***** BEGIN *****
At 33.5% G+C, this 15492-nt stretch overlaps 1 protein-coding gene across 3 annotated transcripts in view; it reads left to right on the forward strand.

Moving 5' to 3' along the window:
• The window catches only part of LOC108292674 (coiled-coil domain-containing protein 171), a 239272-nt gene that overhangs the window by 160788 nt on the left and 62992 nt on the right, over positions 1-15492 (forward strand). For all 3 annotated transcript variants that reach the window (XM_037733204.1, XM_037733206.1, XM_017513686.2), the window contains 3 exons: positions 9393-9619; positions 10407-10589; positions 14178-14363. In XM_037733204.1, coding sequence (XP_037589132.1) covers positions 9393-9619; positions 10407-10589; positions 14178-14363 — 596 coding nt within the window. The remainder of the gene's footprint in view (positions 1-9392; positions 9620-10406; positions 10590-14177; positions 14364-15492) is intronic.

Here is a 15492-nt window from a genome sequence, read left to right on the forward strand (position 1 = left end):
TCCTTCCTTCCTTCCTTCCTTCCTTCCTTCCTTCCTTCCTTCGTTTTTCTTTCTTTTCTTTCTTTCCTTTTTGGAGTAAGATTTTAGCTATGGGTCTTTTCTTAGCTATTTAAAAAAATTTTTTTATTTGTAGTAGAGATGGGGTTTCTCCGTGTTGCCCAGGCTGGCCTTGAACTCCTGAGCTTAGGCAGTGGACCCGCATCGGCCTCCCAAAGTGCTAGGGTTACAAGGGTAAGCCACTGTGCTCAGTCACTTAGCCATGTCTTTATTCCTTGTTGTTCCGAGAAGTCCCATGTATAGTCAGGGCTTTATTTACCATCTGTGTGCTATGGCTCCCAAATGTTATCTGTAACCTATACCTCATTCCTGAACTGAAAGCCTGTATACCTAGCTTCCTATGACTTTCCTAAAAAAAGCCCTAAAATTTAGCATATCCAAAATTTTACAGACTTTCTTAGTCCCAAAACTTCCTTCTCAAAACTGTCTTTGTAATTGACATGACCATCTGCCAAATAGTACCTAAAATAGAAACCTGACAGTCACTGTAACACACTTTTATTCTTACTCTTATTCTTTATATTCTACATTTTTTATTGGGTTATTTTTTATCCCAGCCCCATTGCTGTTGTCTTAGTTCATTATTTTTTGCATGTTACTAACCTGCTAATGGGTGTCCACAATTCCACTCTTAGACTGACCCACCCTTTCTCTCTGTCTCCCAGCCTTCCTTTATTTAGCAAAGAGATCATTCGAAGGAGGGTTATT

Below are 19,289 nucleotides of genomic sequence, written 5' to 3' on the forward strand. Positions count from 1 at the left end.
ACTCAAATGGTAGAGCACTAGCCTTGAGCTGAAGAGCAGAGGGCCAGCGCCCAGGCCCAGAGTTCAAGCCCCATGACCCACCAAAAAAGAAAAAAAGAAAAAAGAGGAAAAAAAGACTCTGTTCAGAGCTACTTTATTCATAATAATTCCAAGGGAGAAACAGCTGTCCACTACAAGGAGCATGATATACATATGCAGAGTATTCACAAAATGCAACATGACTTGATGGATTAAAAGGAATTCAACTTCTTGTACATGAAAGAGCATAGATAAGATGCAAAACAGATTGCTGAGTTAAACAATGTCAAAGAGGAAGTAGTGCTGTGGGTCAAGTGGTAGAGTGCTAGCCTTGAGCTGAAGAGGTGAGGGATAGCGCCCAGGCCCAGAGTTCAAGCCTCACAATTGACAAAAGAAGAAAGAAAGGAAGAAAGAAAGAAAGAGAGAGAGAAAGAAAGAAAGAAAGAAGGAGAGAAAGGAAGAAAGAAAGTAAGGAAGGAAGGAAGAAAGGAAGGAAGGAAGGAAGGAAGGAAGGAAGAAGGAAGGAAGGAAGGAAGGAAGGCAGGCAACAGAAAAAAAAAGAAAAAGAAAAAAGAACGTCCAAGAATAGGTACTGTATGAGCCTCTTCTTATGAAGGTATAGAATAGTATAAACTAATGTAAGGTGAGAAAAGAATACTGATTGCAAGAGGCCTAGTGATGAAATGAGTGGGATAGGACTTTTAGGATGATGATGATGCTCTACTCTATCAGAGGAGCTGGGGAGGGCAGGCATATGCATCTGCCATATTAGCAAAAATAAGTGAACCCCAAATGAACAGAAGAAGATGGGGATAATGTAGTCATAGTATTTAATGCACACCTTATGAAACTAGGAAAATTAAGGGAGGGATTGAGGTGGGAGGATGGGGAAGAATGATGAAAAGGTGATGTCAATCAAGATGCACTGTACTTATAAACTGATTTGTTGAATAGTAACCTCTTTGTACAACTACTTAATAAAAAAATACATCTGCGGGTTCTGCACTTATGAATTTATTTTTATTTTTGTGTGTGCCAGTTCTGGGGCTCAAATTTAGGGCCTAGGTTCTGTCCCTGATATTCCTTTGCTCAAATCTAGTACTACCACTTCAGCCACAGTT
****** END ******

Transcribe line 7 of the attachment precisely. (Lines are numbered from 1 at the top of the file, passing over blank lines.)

ACTCAAATGGTAGAGCACTAGCCTTGAGCTGAAGAGCAGAGGGCCAGCGCCCAGGCCCAGAGTTCAAGCCCCATGACCCACCAAAAAAGAAAAAAAGAAAAAAGAGGAAAAAAAGACTCTGTTCAGAGCTACTTTATTCATAATAATTCCAAGGGAGAAACAGCTGTCCACTACAAGGAGCATGATATACATATGCAGAGTATTCACAAAATGCAACATGACTTGATGGATTAAAAGGAATTCAACTTCTTGTACATGAAAGAGCATAGATAAGATGCAAAACAGATTGCTGAGTTAAACAATGTCAAAGAGGAAGTAGTGCTGTGGGTCAAGTGGTAGAGTGCTAGCCTTGAGCTGAAGAGGTGAGGGATAGCGCCCAGGCCCAGAGTTCAAGCCTCACAATTGACAAAAGAAGAAAGAAAGGAAGAAAGAAAGAAAGAGAGAGAGAAAGAAAGAAAGAAAGAAGGAGAGAAAGGAAGAAAGAAAGTAAGGAAGGAAGGAAGAAAGGAAGGAAGGAAGGAAGGAAGGAAGGAAGAAGGAAGGAAGGAAGGAAGGAAGGCAGGCAACAGAAAAAAAAAGAAAAAGAAAAAAGAACGTCCAAGAATAGGTACTGTATGAGCCTCTTCTTATGAAGGTATAGAATAGTATAAACTAATGTAAGGTGAGAAAAGAATACTGATTGCAAGAGGCCTAGTGATGAAATGAGTGGGATAGGACTTTTAGGATGATGATGATGCTCTACTCTATCAGAGGAGCTGGGGAGGGCAGGCATATGCATCTGCCATATTAGCAAAAATAAGTGAACCCCAAATGAACAGAAGAAGATGGGGATAATGTAGTCATAGTATTTAATGCACACCTTATGAAACTAGGAAAATTAAGGGAGGGATTGAGGTGGGAGGATGGGGAAGAATGATGAAAAGGTGATGTCAATCAAGATGCACTGTACTTATAAACTGATTTGTTGAATAGTAACCTCTTTGTACAACTACTTAATAAAAAAATACATCTGCGGGTTCTGCACTTATGAATTTATTTTTATTTTTGTGTGTGCCAGTTCTGGGGCTCAAATTTAGGGCCTAGGTTCTGTCCCTGATATTCCTTTGCTCAAATCTAGTACTACCACTTCAGCCACAGTT